TOKYO — Ontario Corn Fed Beef’s chance to shine came at a seminar and follow-up barbecue held July 18 at the Canadian embassy in Tokyo.
“There has been Ontario beef coming in (before 2015), but not this particular brand,” said John Baker, director of brand management and business development for the Ontario Cattle Feeders Association.
The seminar attracted 110 people from the trade and retail sectors, as well as travel companies, hotels, restaurants, government agencies, advertisement agencies and news outlets.
Since coming to this market three years ago, Ontario Corn Fed Beef has seen steady growth to almost 6,500 tonnes last year. “That’s about 30 percent of Canadian beef exports to Japan,” Baker said.
Baker said the brand story for Ontario Corn Fed beef resonates well in Japan, although he acknowledged there is still little knowledge about the product both in the trade and among consumers.
“We’re relatively new here,” he said.
In the first couple of years of the beef’s coming in the Japanese market, efforts centred on marketing it in the retail sector, where it was easier to maintain a brand identity, Baker said.
“Now, we want to focus on the restaurant sector,” he said.
The event, which also featured Ontario craft beef brands imported by AMMS Japan, was organized jointly by the Canadian embassy and the Ontario International-Tokyo Trade and Investment Office.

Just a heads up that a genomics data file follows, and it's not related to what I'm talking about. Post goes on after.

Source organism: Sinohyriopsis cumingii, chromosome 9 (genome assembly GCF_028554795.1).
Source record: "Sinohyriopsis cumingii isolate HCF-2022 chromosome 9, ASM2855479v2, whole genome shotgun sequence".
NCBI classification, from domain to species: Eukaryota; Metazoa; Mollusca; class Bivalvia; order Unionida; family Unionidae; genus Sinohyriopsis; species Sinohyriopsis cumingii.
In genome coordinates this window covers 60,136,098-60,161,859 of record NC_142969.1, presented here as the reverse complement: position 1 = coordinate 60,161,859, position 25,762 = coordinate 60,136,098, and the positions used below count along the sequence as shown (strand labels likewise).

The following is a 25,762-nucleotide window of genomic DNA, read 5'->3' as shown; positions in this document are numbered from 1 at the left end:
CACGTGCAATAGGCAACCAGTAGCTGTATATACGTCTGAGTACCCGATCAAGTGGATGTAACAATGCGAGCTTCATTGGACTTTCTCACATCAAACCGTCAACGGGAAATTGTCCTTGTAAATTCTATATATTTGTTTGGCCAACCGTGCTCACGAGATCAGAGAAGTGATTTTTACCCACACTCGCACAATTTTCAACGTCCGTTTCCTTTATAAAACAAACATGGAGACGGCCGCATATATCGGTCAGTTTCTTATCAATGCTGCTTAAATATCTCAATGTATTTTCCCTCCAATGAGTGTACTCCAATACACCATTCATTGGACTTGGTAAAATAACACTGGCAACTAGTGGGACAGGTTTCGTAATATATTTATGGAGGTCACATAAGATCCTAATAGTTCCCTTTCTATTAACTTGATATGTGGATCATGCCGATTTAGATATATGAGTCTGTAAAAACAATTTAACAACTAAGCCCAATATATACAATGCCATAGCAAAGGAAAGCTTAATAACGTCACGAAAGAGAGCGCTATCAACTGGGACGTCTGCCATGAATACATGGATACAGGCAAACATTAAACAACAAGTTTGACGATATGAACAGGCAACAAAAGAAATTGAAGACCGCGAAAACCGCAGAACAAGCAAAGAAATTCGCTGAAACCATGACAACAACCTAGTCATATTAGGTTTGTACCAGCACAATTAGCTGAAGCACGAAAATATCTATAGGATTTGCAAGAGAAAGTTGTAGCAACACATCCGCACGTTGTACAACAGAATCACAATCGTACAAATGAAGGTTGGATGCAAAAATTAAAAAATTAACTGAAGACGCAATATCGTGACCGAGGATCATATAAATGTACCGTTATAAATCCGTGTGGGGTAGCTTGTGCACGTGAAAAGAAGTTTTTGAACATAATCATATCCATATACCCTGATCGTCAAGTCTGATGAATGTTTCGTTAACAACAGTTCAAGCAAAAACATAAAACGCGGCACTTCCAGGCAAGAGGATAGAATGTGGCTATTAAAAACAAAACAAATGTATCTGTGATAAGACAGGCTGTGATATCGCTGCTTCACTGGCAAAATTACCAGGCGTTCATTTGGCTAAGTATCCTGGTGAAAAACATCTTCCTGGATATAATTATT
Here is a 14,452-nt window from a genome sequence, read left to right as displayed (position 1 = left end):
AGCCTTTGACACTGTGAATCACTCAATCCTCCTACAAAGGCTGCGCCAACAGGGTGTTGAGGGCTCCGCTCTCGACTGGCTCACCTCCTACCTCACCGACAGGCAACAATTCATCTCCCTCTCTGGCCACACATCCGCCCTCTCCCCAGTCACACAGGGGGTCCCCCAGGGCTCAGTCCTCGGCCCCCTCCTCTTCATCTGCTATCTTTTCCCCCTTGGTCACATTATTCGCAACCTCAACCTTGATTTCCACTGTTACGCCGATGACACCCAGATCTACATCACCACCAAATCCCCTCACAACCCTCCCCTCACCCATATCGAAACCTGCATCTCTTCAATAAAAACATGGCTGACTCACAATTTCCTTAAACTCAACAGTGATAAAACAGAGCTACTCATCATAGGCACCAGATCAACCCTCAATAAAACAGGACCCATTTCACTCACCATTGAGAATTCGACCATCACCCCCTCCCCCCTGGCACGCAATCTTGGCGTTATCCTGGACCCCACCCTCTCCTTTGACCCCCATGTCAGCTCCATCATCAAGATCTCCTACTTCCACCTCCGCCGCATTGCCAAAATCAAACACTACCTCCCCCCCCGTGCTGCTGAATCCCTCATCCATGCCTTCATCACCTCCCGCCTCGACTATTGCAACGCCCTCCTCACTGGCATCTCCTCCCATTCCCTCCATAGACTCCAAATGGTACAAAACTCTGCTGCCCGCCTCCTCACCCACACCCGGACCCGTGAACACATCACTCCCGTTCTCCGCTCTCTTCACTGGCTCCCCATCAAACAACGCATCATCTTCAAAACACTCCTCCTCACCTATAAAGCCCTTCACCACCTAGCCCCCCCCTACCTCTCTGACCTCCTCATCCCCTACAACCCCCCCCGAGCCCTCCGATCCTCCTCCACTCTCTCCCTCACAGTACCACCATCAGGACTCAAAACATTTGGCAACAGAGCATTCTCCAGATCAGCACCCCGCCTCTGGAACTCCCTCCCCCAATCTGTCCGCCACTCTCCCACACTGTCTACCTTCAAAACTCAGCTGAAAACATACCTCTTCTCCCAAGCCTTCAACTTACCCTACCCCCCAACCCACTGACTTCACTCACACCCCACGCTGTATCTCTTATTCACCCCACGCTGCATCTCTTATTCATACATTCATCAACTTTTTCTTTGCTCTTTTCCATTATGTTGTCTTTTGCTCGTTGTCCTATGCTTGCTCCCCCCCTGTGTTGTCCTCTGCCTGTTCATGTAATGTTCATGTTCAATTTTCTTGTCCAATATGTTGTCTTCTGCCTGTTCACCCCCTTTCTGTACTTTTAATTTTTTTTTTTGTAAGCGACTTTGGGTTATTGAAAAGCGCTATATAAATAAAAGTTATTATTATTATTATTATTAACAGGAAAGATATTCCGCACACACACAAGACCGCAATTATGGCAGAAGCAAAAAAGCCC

“Tonight, we’re trying to differentiate between this general brand of Canadian beef and the specific brand that is Ontario Corn Fed Beef,” the Ontario office’s counsellor for commercial affairs, David Perdue, said.
Perdue said his office works with the Canadian embassy to introduce Baker to people in the Japanese trade. He also recognized the lack of knowledge about Ontario Corn Fed Beef.
“It’s an image thing,” he said.
“We have to get more information out there through food tastings, public events and advertisements.”
Grilling on the barbecue with Ontario Corn Fed Beef is the same as with other beef, said Masashi Takeda, who led a team of cooks at the barbecue.
However, compared to the thin slices of very fat Japanese beef to which consumers here are used to, the leaner Ontario beef needs to be cut thicker to bring out the taste, said Takeda, an entertainer who, under the stage name of Takeda Barbecue, specializes in barbecue events.
“This beef needs to be at least one centimetre, and up to two cm thick.”